My Gallipoli tour was organized by ‘Crowded House’, Eceabat. It was a day trip – 5 hours to be exact, at Euro 25 & included AC transport, lunch, entrances & the services of a qualified guide. We started at 12.30 after a delicious lunch of Turkish soup, spicy chicken wings, potatoes, vegetable & jelly. It had rained through the night & the day was cold & wet but that did not deter us at all. These are about the last rains before summer sets in with temperatures of above 45 C. Also, the rains are good for the crops. We were a small group of 3 Aussies, 2 New Zealanders & an Indian – Me – . The Aussies were kind of curious about my Gallipoli connection. Why was I here at all ?. ‘We are an ignorant lot’ said Michael, shaking his head good naturedly.
The Gallipoli campaign of WW1 was the brain child of Sir Winston Churchill, then 1st lord of the Admiralty. He planned to capture Constantinople / Istanbul via the Dardanelles in order to open a sea route to Russia. The British & the French were joined by the Anzacs (Australians & New Zealanders ) The Turks resisted fiercely & won a famous victory. Mustafa Kemal their commander, was to describe it as “ where the battle was defeated”
Gallipoli today is a peaceful wooded war site. About 40000 hectares covered with sea pine. It was not always so. The landscape then was more shrub & dune than tree. It is a Peace park today, incredibly beautiful & serene with the all pervasive presence of Ataturk & the millions killed or maimed.
Our tour began with Brighton beach where the Allies were supposed to land but did not, because of a fatal error of judgement. They landed at Anzac cove instead, a pretty beach head further up along the curve of the sea. There is a museum & the cemetery at Ari Burnu. More on that later. We walk past Johnstons Jolly, the Anzac trenches, Shrapnel valley, the Nek & Walkers ridge. The ‘Sphinx ‘ is a distinctive landmark of the area. Mute spectator to the many battles fought between April 25,1915 – January 9,1916.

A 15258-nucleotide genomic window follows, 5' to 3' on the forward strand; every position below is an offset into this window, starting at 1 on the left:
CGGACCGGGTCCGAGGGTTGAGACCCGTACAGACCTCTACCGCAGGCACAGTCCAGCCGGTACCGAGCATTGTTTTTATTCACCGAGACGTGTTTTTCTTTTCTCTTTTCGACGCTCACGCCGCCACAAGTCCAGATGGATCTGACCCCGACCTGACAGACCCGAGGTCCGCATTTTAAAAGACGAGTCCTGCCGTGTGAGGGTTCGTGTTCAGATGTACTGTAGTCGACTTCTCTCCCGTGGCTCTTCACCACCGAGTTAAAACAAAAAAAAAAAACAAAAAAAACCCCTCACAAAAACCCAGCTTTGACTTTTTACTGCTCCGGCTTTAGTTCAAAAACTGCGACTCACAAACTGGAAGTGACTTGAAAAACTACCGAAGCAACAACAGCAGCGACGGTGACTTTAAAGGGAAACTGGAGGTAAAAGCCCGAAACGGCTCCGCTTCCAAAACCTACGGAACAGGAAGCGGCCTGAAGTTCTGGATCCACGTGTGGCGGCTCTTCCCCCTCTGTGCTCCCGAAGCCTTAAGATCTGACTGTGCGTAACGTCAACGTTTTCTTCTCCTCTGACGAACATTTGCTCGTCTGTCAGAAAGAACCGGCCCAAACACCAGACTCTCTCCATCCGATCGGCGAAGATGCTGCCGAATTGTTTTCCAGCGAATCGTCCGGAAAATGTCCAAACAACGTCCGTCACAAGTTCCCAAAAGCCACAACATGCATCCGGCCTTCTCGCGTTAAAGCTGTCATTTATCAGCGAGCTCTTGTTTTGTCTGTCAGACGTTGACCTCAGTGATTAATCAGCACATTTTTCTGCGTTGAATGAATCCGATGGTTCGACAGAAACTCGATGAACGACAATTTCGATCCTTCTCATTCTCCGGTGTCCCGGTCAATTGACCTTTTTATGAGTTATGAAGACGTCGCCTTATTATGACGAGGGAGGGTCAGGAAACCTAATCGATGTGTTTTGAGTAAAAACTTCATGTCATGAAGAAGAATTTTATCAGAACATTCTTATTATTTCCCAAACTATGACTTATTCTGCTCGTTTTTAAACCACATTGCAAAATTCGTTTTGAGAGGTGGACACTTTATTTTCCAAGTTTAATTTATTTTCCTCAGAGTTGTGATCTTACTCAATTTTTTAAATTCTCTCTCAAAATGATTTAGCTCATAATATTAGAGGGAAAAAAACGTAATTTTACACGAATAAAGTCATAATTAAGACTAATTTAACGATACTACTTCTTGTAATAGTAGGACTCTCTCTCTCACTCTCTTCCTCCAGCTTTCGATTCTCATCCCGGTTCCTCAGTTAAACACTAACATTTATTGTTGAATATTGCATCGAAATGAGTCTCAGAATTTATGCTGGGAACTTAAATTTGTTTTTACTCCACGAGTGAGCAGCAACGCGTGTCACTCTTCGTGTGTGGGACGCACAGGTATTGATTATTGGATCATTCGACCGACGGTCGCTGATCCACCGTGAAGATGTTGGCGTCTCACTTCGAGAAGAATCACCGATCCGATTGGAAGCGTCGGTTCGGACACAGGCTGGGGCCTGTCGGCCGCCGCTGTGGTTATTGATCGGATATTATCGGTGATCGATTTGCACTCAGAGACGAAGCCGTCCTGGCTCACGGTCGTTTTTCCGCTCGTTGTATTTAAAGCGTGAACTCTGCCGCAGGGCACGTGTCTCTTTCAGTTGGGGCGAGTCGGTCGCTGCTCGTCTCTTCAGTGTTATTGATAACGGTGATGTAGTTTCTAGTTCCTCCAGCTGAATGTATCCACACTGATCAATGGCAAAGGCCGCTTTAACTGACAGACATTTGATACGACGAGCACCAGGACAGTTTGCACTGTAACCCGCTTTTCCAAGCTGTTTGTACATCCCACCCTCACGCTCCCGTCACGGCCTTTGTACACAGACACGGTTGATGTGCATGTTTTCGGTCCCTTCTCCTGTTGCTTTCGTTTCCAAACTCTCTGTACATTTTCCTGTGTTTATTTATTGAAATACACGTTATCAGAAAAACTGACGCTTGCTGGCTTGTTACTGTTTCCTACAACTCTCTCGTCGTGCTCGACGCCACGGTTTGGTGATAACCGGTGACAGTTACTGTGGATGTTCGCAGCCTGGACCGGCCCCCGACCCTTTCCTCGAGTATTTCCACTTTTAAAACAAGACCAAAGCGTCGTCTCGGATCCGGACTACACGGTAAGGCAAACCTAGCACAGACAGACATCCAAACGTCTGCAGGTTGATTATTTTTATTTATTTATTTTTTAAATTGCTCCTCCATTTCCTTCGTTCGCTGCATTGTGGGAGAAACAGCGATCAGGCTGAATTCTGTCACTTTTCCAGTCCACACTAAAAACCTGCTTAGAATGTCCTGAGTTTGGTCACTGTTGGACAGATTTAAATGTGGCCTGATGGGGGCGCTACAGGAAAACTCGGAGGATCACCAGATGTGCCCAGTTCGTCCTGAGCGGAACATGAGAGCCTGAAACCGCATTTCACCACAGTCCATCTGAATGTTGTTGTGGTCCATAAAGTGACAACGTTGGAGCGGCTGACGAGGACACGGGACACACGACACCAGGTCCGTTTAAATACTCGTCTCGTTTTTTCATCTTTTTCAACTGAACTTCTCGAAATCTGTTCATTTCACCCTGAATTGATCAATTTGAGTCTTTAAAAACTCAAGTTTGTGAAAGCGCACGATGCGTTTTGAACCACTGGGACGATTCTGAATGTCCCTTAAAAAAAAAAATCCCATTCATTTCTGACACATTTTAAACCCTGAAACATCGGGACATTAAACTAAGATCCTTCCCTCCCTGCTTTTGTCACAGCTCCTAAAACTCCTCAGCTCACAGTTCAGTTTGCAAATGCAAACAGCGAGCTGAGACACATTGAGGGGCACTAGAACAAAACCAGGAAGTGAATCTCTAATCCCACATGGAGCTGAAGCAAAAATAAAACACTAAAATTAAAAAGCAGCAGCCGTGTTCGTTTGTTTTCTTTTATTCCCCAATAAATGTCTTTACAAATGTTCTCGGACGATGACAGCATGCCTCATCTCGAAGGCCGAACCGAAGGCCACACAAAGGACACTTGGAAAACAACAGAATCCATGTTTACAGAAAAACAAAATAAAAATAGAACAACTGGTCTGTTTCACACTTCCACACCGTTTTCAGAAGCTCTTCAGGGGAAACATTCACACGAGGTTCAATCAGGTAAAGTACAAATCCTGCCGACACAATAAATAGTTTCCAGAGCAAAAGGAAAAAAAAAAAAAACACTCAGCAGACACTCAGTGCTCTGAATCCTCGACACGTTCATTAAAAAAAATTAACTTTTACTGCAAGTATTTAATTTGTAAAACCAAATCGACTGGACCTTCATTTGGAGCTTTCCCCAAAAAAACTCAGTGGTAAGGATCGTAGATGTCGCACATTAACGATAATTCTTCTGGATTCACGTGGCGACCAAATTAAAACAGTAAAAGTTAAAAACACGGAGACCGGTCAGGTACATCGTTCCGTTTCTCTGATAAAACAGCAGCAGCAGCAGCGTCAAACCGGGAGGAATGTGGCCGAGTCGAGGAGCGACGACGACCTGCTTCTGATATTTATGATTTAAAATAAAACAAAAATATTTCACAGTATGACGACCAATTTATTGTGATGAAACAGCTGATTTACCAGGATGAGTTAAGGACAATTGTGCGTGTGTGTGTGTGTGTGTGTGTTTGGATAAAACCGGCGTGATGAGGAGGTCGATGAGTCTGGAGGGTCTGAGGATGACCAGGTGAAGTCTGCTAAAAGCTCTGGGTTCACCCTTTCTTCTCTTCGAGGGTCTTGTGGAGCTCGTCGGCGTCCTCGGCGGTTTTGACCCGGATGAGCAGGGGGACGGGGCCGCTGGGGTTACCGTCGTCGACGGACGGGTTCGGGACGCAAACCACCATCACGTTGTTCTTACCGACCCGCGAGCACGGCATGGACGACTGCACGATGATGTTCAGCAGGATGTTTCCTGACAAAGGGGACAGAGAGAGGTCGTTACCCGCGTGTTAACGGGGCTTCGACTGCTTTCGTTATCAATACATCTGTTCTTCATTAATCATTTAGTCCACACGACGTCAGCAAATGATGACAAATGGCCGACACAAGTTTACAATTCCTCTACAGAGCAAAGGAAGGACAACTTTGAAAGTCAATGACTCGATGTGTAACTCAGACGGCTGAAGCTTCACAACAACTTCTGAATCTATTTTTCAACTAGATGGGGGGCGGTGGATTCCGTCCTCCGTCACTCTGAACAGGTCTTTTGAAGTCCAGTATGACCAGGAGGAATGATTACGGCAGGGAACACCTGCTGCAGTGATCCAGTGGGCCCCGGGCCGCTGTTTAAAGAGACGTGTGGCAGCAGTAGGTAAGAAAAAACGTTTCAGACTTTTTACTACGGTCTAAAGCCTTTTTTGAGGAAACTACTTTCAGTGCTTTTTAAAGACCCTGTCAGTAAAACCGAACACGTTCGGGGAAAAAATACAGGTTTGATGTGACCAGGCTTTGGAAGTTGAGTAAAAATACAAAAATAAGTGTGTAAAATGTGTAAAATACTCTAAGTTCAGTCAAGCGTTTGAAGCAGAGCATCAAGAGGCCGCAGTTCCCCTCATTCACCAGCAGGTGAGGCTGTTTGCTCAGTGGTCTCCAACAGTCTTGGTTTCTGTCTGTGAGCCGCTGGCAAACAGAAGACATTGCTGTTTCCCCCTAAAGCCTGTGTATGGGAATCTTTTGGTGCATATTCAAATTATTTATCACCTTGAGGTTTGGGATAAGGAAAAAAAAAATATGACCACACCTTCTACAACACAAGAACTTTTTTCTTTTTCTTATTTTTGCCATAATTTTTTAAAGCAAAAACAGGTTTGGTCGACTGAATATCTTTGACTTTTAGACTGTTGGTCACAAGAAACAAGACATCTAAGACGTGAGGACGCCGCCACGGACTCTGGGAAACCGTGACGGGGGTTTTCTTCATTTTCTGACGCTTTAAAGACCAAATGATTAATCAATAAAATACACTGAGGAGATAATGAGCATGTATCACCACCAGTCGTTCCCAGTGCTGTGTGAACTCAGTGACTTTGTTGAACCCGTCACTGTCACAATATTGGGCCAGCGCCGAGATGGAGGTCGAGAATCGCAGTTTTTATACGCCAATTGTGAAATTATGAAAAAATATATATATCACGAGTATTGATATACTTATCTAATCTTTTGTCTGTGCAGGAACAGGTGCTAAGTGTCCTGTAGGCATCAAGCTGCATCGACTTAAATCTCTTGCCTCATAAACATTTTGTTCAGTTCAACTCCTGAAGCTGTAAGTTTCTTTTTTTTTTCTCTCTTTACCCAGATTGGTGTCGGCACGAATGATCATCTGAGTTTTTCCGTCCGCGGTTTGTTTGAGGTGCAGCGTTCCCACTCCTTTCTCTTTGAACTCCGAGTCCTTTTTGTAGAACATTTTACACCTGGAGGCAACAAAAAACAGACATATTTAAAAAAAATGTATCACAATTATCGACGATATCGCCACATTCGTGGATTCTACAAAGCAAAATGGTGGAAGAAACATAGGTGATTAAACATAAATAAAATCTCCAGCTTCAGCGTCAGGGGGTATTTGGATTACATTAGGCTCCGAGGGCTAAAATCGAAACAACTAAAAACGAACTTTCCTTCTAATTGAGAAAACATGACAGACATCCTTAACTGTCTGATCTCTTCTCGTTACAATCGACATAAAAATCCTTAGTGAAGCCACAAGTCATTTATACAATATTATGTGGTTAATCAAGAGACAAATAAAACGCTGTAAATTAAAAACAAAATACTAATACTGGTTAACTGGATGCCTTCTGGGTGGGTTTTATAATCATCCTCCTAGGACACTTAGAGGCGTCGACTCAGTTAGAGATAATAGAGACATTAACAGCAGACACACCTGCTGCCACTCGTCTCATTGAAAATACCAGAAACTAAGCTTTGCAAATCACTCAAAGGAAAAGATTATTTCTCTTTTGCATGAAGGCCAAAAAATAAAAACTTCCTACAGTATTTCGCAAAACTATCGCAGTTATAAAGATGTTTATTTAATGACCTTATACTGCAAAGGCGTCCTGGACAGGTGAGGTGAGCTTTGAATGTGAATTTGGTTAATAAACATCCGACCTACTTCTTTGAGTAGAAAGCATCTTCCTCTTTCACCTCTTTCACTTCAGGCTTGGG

WW1 has been described as the last gentleman’s war. The soldiers suffered from a shortage of drinking water, with little to bathe & clean. During the long stalemate they were to endure heat, mosquitoes, vomit, odour & the stench of the trenches. Bodies infested with lice & racked by disease several died of dysentery – the ‘Gallipoli gallop’ as they called it. The Bully beef supplied to the Anzacs smelled so foul at times that they tossed it as gifts across no mans land. The adversaries developing a strange camaraderie tossed it back with a message : ‘ Any thing else will do. Like biscuits & sweets’. Hence,’Johnstons Jolly’.
We visit the Australian graves at Lone Pine, the graves of the Turkish soldiers of the 57 Infantry regiment & Chunuk Bair which has the graves of soldiers from New Zealand. This is the tallest hill feature offering a breath taking view of both the Dardanelles & the Aegean. Its capture was a strategic aim of the campaign.
Our guide Bulent Yilmaz Korkmaz or Bill as he likes to be called narrates it all with a rare lack of emotion, bias or favor. He is the best there is in the trade. Has all the facts as if he were living witness to the horror that maimed & killed over half million nearly a century ago. He is a Turk but sounds Australian – almost.The result perhaps of showing so many Anzacs around each year. Unlike them however Bill understands the presence of a lone Indian in the group. He sidles up to me & whispers : “There are 3 Indian graves too. At Ari Burnu. Come let me show them ”. The graves are separate, placed just a little away from the others. The stones clearly marked. My countrymen. Here they lie in another land having fought anothers’ war. Finally at peace. Tranquil beside the waves. A flowering rose bush & a field of poppies at the head.
( 21 Kohat Indian Mountain Battery was present in the theatre of war through out. They were never used however because the British feared they would not fight their co religionists.)